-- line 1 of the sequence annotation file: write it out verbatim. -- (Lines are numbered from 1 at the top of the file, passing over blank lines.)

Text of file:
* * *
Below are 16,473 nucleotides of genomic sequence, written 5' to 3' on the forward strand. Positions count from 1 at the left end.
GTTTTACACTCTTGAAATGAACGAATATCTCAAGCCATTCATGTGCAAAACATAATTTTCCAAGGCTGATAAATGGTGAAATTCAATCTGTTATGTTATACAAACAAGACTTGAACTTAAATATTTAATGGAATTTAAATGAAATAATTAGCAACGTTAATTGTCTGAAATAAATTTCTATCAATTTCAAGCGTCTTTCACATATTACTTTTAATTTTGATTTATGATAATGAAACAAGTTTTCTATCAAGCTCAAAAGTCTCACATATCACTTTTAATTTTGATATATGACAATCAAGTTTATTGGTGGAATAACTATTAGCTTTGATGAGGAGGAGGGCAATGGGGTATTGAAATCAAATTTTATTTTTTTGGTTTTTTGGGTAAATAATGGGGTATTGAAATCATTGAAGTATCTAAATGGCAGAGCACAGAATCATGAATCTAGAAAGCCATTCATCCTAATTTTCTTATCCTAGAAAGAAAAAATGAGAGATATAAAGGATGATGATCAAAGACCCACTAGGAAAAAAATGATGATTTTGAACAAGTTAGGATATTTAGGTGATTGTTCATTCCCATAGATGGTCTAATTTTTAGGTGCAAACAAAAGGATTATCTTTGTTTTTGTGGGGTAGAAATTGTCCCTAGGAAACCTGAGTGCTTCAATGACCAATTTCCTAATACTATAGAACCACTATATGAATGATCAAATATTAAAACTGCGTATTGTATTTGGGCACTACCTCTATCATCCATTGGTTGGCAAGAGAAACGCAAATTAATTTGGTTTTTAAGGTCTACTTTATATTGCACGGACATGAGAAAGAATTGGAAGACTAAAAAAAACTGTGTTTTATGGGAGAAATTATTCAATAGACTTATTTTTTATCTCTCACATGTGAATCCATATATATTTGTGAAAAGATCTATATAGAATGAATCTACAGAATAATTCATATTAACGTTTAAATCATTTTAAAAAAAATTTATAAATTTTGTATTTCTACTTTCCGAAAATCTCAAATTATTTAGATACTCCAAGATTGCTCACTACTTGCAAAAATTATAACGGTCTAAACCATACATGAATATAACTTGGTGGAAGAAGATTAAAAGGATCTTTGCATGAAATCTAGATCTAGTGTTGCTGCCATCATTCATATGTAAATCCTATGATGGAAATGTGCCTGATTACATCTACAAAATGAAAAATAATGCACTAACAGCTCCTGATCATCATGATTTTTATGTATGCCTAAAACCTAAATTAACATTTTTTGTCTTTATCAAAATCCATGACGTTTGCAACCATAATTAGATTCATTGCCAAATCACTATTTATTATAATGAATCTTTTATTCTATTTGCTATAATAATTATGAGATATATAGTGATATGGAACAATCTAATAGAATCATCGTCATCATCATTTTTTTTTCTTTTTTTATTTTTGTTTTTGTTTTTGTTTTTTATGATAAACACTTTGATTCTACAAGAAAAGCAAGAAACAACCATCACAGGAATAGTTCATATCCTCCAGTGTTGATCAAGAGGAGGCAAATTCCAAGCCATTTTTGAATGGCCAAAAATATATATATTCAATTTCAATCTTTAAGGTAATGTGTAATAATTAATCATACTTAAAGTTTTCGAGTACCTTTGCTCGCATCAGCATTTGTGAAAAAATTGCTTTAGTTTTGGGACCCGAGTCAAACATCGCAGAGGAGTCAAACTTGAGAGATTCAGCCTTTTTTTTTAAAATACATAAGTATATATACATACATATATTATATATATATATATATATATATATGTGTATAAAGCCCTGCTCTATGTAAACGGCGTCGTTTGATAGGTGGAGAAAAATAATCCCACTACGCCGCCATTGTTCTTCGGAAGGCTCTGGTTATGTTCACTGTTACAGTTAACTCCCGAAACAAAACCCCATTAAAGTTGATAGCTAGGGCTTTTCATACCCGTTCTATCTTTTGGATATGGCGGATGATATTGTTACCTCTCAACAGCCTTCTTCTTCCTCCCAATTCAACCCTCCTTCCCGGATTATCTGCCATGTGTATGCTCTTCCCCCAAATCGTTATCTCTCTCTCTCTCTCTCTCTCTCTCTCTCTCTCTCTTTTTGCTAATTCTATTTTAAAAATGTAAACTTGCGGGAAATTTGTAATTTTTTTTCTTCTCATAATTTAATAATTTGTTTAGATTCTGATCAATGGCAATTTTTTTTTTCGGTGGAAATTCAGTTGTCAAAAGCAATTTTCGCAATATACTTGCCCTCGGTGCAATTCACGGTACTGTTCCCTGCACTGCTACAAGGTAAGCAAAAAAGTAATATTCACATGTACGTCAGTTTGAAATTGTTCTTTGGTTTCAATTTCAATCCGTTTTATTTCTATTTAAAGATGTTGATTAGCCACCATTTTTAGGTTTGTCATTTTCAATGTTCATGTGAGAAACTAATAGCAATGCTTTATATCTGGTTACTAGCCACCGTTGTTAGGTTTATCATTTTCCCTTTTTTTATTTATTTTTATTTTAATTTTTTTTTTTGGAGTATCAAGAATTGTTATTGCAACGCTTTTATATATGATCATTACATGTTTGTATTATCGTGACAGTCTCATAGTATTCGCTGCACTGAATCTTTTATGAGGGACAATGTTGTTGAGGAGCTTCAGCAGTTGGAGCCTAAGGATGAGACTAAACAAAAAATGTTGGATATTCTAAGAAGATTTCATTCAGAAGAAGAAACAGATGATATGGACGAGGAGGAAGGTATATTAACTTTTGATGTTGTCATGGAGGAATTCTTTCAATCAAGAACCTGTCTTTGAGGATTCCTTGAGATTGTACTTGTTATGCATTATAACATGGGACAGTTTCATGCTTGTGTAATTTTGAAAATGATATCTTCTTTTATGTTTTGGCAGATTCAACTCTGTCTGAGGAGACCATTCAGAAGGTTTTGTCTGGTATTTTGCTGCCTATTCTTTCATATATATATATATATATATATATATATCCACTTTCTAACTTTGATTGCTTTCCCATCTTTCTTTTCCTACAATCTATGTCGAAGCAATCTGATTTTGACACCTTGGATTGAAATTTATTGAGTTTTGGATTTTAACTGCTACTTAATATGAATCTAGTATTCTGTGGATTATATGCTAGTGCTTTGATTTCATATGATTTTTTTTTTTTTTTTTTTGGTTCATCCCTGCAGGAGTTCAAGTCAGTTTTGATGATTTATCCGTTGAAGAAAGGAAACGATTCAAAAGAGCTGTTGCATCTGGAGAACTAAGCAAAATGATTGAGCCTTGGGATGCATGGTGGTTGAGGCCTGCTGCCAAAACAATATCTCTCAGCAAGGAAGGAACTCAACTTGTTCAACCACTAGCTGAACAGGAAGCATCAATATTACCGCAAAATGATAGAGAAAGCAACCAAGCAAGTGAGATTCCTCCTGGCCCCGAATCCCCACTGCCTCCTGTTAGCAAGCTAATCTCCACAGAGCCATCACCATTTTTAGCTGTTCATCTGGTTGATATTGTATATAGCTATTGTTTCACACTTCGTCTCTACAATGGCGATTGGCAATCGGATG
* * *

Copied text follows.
Below are 16,473 nucleotides of genomic sequence, written 5' to 3' on the forward strand. Positions count from 1 at the left end.